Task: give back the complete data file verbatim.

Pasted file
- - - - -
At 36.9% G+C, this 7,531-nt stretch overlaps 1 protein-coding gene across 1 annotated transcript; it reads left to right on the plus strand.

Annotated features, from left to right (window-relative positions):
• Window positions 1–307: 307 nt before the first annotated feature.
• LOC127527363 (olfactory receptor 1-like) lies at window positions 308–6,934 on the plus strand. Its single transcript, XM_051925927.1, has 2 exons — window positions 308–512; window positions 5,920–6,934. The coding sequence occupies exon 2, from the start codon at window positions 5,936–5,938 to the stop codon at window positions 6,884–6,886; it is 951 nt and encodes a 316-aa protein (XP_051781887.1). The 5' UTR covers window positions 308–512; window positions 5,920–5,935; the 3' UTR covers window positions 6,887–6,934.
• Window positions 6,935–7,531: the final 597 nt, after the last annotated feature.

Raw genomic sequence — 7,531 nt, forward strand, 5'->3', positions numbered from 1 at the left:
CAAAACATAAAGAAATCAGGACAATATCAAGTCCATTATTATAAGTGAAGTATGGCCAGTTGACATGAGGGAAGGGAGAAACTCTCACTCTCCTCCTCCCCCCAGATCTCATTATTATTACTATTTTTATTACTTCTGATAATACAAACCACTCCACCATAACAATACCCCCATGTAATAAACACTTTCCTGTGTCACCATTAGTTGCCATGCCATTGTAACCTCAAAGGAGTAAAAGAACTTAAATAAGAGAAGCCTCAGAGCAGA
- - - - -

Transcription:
At 36.9% G+C, this 7,531-nt stretch overlaps 1 protein-coding gene across 1 annotated transcript; it reads left to right on the plus strand.

Annotated features, from left to right (window-relative positions):
• Window positions 1–307: 307 nt before the first annotated feature.
• LOC127527363 (olfactory receptor 1-like) lies at window positions 308–6,934 on the plus strand. Its single transcript, XM_051925927.1, has 2 exons — window positions 308–512; window positions 5,920–6,934. The coding sequence occupies exon 2, from the start codon at window positions 5,936–5,938 to the stop codon at window positions 6,884–6,886; it is 951 nt and encodes a 316-aa protein (XP_051781887.1). The 5' UTR covers window positions 308–512; window positions 5,920–5,935; the 3' UTR covers window positions 6,887–6,934.
• Window positions 6,935–7,531: the final 597 nt, after the last annotated feature.

Raw genomic sequence — 7,531 nt, forward strand, 5'->3', positions numbered from 1 at the left:
CAAAACATAAAGAAATCAGGACAATATCAAGTCCATTATTATAAGTGAAGTATGGCCAGTTGACATGAGGGAAGGGAGAAACTCTCACTCTCCTCCTCCCCCCAGATCTCATTATTATTACTATTTTTATTACTTCTGATAATACAAACCACTCCACCATAACAATACCCCCATGTAATAAACACTTTCCTGTGTCACCATTAGTTGCCATGCCATTGTAACCTCAAAGGAGTAAAAGAACTTAAATAAGAGAAGCCTCAGAGCAGA